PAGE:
The Minnesota Starvation Experiment 1944: lessons learned for anorexia.

Eating disorders cause physiological changes to the brain, and research has shown the effects of losing weight in a short space of time. In my MHFA plenary sessions, I introduce the Minnesota Starvation Experiment and discuss its relevance in understanding eating disorders, particularly anorexia. The study was handed to me in paper-format when I was an outpatient at an ED clinic in my early 20s, and as someone who likes to try and understand the why of things, I found this an inspiring and eye-opening account of what my brain and body was going through. The study highlights that even previously healthy individuals can fall into a spiral of eating disordered behaviours, as the brain literally changes during a period of starvation. What follows are changes across all areas of a person’s life: their emotions, their behaviours, their social life, their physical health. Most notably, it provides evidence to support the idea that eating disorders are not about willpower, but are a form of addiction that takes a lot of hard work to overcome.

I encourage anyone with an interest in anorexia to read this and please do share with friends, families, professionals, and people you know struggling with food.

A summary of the Minnesota Starvation Experiment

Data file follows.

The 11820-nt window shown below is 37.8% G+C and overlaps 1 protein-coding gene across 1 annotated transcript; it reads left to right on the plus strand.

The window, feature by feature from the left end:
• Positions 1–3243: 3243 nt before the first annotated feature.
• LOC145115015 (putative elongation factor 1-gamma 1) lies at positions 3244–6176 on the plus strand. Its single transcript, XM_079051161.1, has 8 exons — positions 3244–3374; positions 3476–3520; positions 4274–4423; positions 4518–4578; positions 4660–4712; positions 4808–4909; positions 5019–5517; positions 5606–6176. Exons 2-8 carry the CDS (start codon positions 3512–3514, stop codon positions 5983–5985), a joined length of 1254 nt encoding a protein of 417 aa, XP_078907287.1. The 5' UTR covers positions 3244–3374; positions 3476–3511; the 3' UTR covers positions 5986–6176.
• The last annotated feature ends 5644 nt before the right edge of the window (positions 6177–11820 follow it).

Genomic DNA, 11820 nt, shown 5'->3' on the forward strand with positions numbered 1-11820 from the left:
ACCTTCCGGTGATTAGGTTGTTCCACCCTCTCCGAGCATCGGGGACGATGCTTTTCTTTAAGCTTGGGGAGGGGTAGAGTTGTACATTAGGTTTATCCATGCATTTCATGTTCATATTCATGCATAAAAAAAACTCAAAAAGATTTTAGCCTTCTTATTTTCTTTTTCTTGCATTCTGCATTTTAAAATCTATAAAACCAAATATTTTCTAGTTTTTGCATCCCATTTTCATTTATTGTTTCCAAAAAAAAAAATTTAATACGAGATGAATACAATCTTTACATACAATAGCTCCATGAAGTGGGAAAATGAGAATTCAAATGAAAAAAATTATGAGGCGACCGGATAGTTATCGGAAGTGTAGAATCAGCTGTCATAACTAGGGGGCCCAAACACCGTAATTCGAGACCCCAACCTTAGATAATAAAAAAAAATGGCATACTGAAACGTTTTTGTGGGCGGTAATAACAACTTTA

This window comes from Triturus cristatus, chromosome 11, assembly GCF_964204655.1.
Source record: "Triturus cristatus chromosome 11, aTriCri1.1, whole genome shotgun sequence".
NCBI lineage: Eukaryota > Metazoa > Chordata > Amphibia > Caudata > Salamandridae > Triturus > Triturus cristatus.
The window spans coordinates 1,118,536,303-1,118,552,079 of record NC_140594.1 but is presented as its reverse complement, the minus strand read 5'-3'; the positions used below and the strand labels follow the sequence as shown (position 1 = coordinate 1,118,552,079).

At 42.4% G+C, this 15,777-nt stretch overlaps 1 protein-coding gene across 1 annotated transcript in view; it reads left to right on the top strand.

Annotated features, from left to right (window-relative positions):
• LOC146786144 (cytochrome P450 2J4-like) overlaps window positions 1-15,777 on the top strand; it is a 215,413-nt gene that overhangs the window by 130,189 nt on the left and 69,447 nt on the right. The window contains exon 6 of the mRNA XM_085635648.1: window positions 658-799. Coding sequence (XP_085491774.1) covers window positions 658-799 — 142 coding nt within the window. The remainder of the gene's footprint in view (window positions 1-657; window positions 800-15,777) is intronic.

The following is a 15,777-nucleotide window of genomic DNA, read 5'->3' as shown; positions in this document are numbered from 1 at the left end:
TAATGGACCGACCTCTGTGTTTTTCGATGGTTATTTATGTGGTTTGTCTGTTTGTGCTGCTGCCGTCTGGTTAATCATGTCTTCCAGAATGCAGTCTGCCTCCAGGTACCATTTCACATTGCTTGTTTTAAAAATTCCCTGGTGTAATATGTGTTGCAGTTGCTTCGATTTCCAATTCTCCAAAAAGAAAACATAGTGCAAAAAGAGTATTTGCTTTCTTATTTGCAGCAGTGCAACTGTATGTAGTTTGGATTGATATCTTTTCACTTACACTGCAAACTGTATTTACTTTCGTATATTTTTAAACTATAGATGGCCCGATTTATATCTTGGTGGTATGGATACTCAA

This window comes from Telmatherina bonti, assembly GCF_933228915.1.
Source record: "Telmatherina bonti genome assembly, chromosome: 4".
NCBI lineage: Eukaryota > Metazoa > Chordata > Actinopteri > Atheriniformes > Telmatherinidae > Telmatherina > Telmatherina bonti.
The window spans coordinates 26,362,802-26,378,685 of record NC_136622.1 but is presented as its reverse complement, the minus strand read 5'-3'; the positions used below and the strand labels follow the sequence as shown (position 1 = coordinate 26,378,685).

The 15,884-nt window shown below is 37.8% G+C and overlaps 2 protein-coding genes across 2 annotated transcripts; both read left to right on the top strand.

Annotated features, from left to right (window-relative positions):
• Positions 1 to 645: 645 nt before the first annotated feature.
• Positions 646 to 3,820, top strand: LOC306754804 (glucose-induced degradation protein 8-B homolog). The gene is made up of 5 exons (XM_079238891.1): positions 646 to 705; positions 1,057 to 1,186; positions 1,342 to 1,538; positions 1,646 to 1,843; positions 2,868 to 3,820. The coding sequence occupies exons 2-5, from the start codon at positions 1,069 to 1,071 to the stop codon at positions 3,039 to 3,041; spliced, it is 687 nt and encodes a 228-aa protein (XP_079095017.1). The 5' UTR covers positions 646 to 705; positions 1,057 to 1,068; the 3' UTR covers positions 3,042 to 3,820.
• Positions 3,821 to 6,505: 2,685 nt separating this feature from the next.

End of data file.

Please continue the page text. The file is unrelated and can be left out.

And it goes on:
In 1944, 36 healthy young men from the USA – conscientious objectors who didn’t want to fight on the front line but wanted to play their part in supporting their country in WWII – volunteered to participate in a one-year experiment on the psychological and physiological effects of starvation. The researchers wanted to know how to help people (in this case, soldiers) recovering from the effects of starvation, something which was becoming increasingly problematic during WWII. They also sought to uncover the physical and psychological effects of semi-starvation.

The study, led by nutritionist Ancel Keys, required participants to lose 25% of their normal weight. For the first three months, participants ate 3200 calories a day. Then, for the next six months, participants’ diets were strictly controlled to around 1500 calories a day.